An interesting feature of The Franchise Affair is the discussion reading a person’s character in their appearances. Their appearance and especially the eyes are claimed to indicate criminality. Marion tells Blair that Betty Kane’s eye colour indicates that the girl is over-sexed, a post war notion.

‘I have never known anyone – man or woman – with that colour of eye who wasn’t. That opaque dark blue, like a very faded navy – it’s infallible.’(36)

And appearance means Josephine Tey can link criminality to genetic inheritance, another background theme in the novel.

But Josephine Tey’s novel relies on this emphasis to mislead the reader. Much of the power of Betty Kane comes from her innocent appearance. The forbidding appearance, on the other hand, of Mrs Sharpe hides a sharp intelligence, a warm heart and resilience.

216 J TeyThe novel also reflects the dominant social attitudes of the time, not just towards an older woman. Although the Sharpe women are independent they are not capable of resolving their own difficulties and a succession of men have to do this for them. It is the men, the solicitor, the barrister, the garage owner (and former army sergeant), the private detective who must help the women out. And they do. Even the man in the case doesn’t lie.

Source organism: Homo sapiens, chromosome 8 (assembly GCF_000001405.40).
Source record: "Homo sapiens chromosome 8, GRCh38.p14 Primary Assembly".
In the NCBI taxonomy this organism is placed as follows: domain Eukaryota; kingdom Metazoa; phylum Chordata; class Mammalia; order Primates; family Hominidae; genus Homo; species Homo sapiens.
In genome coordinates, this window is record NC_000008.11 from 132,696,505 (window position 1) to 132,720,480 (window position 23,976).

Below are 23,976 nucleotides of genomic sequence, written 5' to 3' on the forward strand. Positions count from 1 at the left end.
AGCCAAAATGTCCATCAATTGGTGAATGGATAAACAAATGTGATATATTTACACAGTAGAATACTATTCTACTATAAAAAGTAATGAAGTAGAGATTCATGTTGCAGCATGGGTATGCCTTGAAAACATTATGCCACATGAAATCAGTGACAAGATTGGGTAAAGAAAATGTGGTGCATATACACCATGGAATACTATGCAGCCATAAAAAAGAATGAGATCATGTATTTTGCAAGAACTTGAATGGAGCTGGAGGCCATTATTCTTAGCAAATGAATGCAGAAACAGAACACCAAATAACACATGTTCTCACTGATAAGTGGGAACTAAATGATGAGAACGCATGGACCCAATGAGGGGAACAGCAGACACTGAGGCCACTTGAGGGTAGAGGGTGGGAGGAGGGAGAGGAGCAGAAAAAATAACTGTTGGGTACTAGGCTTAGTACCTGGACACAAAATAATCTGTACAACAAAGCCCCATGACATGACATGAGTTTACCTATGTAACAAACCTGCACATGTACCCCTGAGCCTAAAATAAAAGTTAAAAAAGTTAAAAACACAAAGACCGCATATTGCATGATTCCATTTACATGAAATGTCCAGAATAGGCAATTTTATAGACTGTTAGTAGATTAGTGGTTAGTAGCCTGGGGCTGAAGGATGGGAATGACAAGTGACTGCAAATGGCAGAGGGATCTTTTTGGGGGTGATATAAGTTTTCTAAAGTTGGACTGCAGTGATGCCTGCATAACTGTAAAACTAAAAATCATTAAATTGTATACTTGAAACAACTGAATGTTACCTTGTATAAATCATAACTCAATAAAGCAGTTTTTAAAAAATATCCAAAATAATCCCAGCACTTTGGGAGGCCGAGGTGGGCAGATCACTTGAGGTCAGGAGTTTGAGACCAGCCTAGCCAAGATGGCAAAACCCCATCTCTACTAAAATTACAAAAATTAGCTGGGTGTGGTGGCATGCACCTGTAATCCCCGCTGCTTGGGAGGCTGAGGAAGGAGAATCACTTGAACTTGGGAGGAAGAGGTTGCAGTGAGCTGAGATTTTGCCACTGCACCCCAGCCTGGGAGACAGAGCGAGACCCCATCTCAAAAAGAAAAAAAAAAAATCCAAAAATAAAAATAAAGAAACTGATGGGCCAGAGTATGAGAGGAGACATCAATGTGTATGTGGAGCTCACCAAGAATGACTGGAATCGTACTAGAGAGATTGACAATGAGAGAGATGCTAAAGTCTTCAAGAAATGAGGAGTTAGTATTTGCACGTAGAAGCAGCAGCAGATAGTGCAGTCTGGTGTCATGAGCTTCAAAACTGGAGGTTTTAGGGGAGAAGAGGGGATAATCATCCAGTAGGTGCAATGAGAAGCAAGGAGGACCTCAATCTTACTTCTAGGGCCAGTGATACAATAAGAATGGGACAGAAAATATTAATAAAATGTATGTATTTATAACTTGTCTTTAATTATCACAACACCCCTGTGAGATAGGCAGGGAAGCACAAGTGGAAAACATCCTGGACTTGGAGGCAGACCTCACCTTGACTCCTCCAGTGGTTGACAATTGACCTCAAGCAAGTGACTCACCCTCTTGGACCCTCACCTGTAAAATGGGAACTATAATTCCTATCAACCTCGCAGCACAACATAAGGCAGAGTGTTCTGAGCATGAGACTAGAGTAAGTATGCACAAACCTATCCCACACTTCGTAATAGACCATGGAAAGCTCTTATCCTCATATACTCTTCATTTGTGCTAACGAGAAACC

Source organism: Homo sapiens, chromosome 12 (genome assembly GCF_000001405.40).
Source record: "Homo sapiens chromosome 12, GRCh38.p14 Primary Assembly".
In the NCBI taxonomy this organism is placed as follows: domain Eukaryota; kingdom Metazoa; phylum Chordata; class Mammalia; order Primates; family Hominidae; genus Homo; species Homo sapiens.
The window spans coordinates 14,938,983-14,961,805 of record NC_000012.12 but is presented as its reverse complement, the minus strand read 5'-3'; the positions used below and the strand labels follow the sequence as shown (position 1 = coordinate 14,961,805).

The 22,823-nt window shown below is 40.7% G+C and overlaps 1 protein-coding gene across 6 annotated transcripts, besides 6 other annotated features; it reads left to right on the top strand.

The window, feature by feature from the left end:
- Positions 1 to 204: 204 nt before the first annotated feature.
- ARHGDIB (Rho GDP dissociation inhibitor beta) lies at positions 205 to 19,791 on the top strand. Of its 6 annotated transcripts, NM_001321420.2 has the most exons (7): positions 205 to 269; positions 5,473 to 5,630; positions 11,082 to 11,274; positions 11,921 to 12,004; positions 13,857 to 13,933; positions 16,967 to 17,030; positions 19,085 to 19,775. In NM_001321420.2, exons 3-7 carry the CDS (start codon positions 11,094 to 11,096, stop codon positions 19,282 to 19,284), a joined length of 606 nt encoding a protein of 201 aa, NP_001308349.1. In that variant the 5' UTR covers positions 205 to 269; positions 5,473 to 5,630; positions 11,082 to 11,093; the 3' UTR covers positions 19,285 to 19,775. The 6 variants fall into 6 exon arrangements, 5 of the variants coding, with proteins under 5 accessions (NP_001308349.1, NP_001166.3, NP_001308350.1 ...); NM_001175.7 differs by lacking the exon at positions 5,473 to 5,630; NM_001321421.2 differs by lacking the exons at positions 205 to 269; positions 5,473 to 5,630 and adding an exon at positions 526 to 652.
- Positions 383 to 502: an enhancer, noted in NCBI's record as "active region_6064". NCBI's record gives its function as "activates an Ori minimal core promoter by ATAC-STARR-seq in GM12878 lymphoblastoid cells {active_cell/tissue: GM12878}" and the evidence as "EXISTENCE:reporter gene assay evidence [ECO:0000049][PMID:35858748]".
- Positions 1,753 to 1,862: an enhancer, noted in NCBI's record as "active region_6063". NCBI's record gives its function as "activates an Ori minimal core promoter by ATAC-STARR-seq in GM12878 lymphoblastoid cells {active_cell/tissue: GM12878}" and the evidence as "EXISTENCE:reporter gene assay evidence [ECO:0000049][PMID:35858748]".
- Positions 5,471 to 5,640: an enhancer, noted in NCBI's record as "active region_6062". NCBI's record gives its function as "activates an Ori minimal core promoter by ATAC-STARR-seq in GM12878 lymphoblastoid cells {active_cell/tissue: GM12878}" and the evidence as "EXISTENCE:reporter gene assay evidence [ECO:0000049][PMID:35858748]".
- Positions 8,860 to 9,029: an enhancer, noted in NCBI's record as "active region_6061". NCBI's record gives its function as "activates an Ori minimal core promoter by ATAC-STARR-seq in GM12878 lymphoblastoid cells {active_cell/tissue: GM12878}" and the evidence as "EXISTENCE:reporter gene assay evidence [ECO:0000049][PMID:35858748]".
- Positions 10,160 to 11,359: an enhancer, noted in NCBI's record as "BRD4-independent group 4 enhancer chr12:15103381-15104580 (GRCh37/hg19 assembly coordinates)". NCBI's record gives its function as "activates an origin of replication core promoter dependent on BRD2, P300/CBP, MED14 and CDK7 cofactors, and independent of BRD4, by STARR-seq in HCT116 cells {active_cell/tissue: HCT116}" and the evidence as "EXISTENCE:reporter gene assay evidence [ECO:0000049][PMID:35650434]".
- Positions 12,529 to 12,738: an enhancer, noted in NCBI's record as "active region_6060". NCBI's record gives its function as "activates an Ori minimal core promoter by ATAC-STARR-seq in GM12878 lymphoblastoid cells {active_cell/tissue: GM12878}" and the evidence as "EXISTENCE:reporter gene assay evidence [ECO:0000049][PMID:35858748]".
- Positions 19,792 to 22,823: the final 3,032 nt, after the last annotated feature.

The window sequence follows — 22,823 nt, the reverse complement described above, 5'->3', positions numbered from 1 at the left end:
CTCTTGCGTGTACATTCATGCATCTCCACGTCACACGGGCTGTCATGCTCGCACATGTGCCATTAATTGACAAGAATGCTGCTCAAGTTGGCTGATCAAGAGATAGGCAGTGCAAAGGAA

It is set post-war with some references to the war (air raids, experience in the armed forces for example) and is quintessentially English in a warm beer kind of way, despite Josephine Tey being from Scotland. She used a historical event, the deceptions of Elizabeth Canning from the 18th Century, as a basis for the story.

216 Fr Aff gr coverThe Franchise Affair by Josephine Tey first published in 1949. The copy used in this post was published by Arrow Books in 2009. 278pp

Related posts and book

The previous posts in the older women in fiction series can be found by clicking on the category or by going to the page called about the older women in fiction series.

Sarah Waters says that The Franchise Affair provided some inspiration for Little Stranger, which is also set in a dilapidated large country house in the post war period.

Josephine Tey has her own website: www.josephinetey.net

Josephine Tey: A Life by Jennifer Morag Henderson was published in November 2015 by Sandstone Press. Jenny Morrison writes about her reclusive life in the Daily Record in October 2015.

 

Please subscribe by entering your email address in the box. You will receive emails about future posts.

6 Comments

Filed under Books, Older women in fiction, Reviews